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Evolution/fossils And Evolution.


Can you please Explain why the black variety of the peppered moth became more common in the industrial revolution.

Suggest how the effects of the tornado in Canada could have affected the characteristics of sparrows in future generations.

Explain how fossils provide evidence for evolution.

List three possible places in which life on Earth may have begun.

Peppered moth.... This partcular moth, in England, (I'm American) was common in two varieties.... a rather dark morph, and a rather light morph.  And until the 1740's at the beginning of the Industrial Revolution in England, i.e., before the very extensive burning of coal, the light one was predominant, tho the dark one did show up.  And because the trees were lighter before 1740, a bird could easily see the darker variety, and thus those were spotted first, and eaten first.  

As coal in England became more and more the source of power, the dust settled into the barks of the trees where this moth lived, or at least "roosted", and the bark itself became darker and darker.  Now, being a lighter colored moth had no advantage, so those were then more easily seen  by birds as the trees continued over the decades to get darker and darker.  After 1950. and after the killer fog that took the lives of so many folks in London, rules were passes to control the soot, with scrubbers in the smoke stacks, or in some instances, they were built to emit the smoke higher into the atmosphere.  Since 1950, the trees have been getting lighter and lighter, so we are seeing more and more the lighter morph over the darker morph.  Animals of all sorts change as pressures from the environment change.  This one is a classic example of evolution in action....first from lighter morph to darker morph, and now back to lighter morph. (In deserts with black soils and tan soils, we see the same thing in field mice in the Americas.... lighter ones get to stay alive longer if they live on the light tans of desert soils.  And the darker variety tend to stay alive longer on those volcanic soils that tend to be darker.

Sparrows in tornadoes anywhere....  This is a situation where only the strongest will survive in that area.  Several things happen with the deaths of many sparrows...... the area after the tornado has passed, is now vacant of "native" sparrows, and thus the void is filled with those unaffected by a tornado, living elsewhere.  Stray sparrows see the void, and move in.  If they were somewhat different than the native ones, they would now be the only ones living there.  The same thing happens to rattle snakes in the south west.  Kill a rattle snake, and after his scent is gone -- about two weeks, many move in, so where you had one, there would now be six or seven.

Evidence for evolution. Fossils, first of all, are relatively rare.  Few of them survive the millions of years required to become a fossil. It is interesting that we have so many.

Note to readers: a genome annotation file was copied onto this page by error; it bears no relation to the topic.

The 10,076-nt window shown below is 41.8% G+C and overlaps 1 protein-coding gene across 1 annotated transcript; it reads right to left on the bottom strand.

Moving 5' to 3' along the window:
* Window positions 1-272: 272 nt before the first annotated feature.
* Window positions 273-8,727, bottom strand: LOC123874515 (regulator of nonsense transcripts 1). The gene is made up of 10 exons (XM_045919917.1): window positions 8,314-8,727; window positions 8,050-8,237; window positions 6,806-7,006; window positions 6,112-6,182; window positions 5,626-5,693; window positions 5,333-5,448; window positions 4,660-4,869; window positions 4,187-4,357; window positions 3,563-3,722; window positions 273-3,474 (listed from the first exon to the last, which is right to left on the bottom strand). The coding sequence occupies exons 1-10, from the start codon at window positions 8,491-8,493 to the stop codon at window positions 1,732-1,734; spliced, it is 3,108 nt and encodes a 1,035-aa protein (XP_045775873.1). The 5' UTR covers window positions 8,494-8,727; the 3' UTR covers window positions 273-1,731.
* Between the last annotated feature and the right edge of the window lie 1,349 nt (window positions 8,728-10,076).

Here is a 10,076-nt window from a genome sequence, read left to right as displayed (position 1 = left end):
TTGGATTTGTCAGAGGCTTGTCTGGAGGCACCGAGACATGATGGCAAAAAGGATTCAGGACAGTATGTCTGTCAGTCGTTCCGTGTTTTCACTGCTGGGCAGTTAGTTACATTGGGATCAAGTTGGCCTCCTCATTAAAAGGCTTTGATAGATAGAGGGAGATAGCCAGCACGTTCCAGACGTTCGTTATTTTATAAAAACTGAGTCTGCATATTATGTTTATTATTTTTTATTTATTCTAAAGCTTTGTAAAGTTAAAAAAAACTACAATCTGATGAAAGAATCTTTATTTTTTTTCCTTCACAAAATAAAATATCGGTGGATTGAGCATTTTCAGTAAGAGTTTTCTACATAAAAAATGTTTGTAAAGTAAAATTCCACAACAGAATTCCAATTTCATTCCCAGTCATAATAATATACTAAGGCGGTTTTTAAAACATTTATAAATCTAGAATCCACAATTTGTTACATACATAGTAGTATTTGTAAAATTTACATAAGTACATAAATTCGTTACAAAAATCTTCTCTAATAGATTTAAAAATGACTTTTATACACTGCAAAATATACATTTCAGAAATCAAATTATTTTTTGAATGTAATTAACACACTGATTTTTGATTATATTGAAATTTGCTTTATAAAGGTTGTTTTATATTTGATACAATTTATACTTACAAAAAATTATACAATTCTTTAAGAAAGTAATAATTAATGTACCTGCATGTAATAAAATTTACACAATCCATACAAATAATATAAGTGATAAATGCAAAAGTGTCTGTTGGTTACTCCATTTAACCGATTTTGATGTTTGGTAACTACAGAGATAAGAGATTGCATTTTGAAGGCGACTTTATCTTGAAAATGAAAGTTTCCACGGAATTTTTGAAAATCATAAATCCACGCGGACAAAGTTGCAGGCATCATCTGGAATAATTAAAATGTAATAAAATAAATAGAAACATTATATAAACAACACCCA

It would be best if you had a look at a catalog from an outfit that makes copies of fossils for museums that may want an Australopithecus, but doesn't have one.  Even you could order any fossil.  Go to, and compare and contrast the skulls of man's nearest relatives..... other apes, and other earlier hominids.  When all we had was fossils this was the only way to prove heredity.  Now with the ability to glean DNA from almost any more or less recent fossil, heredity and closeness of ancestry is easily proven.  You'll like the catalog.  

Beginning life on Planet Earth.

We aren't really sure.  The land has changed places several times after the earth cooled, and oceans formed, and oxygen became available. Pangea  had continents located in different places than Gondwallaland.  The Indian continent crashed into what is now an area south of the Himilayas, and forced those mountains to rise.  We know this because on those mountains are the fossilized remains of ocean dwelling snails, and other mollusks.  We can see that the eastern side of S. America fits nicely into the "neck" of Africa.   Most scientists believe life started with blue-green algae, alive even today...stromatolites. Google them.   But prior to them clumps of RNA seemed to have come together.  It is when they separated, and then reformed each set with other clumps that reproduction began, and one of the definitions of life, is the ability to reproduce.... not to have babies, but to have cells divide and make new cells.  These for sure were not  yet cells. But they were alive.    Apart from looking up stromatolites, Google "The Economist + And Man Made Life."  Two men, Craig Venter and  Hamilton Smith, worked 15 years to make cells that would indeed divide.  And these cells HAD NO PARENT CELL!!!!!!  Read the article.  Hugely interesting.


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Elisabeth DeWald


I've been a public school teacher for 26 years. My major was history, but along the way, picked up minors in math, biology, zoology, and other life sciences. My whole life has been on one side of the desk or the other. Husband and Dad were both MDs so science and medicine was a natural for me. My dad once told me that I knew more medicine than most doctors. I can easily answer almost any life science question, most history questions, and lots of medical questions.


Taught math,history, science, geology, chemistry, biology in a public school setting

None at the present time


Majored in history in college, minored in all those subject mentioned. Masters degree in education. Grad courses, but no degree in religious studies, U of Chicago, Divinity School.

Awards and Honors
Award at my one of my colleges of Best Student, in History as a year end award.

Past/Present Clients
I tutored for two years in math. Math however, if not used daily fades. My area of competency is in honors first year algebra, at this point.

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